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The lost architecture of the San Fernando Valley

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From the glamorous home of G. Henry Stetson to an amusement park that gave out free beer, these places have all disappeared

A 1947 photo by Julius Shulman of the Richard Neutra-designed Josef Von Sternberg house.
© J. Paul Getty Trust. Getty Research Institute, Los Angeles

The 20th century was a whirlwind for the San Fernando Valley. Within the span of a few decades, the once agricultural area became part of the city of Los Angeles, gained access to the Los Angeles Aqueduct’s water, and saw an incredible post-war boom.

The region’s popularity never waned, and as it grew, it sometimes did so by paving over some marvelous older buildings. In honor of Valley Week, we’re taking a look at some of that lost architecture, from a drive-in to an Anheuser Busch amusement park to a house considered to be an example of Richard Neutra’s best work.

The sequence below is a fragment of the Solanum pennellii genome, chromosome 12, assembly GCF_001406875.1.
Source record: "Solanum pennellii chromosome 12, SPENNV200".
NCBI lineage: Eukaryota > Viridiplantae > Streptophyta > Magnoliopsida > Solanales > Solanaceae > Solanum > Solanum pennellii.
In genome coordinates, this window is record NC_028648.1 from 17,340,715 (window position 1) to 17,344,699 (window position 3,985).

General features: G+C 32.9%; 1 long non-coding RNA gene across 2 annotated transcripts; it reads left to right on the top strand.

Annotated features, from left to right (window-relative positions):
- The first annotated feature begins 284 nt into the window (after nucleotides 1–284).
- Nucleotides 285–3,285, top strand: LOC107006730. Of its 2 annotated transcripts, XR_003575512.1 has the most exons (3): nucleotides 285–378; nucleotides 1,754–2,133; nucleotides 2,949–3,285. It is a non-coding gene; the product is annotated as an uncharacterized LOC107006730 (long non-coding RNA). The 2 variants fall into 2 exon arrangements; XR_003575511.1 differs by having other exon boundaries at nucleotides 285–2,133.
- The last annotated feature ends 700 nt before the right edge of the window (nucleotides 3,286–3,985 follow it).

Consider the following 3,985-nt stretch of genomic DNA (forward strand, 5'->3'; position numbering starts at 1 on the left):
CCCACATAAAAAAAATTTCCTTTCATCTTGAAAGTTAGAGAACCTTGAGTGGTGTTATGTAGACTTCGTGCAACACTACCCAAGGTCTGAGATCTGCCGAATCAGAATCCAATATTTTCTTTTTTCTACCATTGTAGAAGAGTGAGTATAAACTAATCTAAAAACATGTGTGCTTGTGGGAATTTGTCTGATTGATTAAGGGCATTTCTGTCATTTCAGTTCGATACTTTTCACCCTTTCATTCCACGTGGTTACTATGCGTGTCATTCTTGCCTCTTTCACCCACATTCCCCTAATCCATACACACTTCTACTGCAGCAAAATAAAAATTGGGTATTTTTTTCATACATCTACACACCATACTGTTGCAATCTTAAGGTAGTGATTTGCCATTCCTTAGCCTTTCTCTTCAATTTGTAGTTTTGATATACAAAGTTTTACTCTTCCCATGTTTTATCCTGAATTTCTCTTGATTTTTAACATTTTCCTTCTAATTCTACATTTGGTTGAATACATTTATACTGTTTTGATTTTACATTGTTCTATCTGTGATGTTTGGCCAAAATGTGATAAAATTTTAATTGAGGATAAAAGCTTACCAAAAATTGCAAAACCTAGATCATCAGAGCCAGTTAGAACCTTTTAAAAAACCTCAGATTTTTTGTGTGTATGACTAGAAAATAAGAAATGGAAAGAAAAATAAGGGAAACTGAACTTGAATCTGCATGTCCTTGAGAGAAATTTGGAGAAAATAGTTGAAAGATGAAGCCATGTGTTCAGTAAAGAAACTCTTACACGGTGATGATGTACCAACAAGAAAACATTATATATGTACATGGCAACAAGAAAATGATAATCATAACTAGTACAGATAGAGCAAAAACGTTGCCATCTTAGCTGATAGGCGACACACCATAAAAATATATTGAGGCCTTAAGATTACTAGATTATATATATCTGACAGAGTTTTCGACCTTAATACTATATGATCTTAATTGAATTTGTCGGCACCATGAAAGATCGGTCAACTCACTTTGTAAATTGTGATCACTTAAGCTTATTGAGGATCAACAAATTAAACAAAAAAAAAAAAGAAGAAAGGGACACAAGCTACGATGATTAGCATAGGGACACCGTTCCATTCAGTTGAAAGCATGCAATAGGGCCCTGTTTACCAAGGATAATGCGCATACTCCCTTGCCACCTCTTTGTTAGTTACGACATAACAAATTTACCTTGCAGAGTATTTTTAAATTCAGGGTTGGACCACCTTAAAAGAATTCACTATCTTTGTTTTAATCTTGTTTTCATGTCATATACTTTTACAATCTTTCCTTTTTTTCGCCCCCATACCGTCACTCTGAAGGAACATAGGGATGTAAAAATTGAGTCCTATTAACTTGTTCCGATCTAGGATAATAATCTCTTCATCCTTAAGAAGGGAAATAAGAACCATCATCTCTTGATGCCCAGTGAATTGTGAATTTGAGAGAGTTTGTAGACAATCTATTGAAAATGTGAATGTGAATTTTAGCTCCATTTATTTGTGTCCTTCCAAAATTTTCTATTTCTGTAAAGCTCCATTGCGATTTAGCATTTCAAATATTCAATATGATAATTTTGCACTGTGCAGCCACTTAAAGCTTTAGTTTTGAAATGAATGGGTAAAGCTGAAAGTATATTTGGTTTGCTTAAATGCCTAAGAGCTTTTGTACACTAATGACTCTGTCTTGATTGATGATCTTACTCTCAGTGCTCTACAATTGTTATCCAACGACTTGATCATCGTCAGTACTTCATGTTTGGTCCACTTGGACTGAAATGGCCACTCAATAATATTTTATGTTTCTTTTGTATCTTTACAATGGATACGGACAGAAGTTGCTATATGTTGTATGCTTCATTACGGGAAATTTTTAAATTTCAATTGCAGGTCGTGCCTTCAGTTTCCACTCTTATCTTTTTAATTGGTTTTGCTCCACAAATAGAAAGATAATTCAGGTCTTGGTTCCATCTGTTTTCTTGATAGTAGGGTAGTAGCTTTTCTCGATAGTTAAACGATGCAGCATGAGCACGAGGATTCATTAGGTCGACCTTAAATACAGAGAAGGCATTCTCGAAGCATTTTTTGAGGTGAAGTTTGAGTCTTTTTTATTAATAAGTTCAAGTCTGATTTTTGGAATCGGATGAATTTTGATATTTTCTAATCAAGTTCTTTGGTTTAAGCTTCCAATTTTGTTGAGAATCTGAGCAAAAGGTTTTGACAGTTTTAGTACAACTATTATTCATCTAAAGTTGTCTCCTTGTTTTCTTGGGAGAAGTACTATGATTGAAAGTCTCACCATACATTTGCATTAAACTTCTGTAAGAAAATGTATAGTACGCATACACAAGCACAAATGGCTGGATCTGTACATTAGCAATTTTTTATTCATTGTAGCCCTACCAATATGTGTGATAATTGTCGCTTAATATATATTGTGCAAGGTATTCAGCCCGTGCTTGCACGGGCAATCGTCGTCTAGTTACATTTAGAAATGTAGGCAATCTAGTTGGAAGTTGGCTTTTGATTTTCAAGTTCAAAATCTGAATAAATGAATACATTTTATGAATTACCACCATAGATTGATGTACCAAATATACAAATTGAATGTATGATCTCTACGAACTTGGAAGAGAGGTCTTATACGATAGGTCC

Some were felled in the name of progress. Others were victims of nature. But the thread that connects them all is that none of them exist in the Valley anymore.

Josef Von Sternberg House

Photo by Julius Shulman
© J. Paul Getty Trust. Getty Research Institute, Los Angeles

Designed by famed modernist Richard Neutra, this grand Northridge residence was built in 1936 for director and cinematographer Josef von Sternberg.

Architectural Digest writes that the house featured an aluminum facade and, inside, a double-height living room to display artwork. A shallow lily pond wrapped around the front of the residence like a moat. Noted photographer Julius Shulman photographed the house.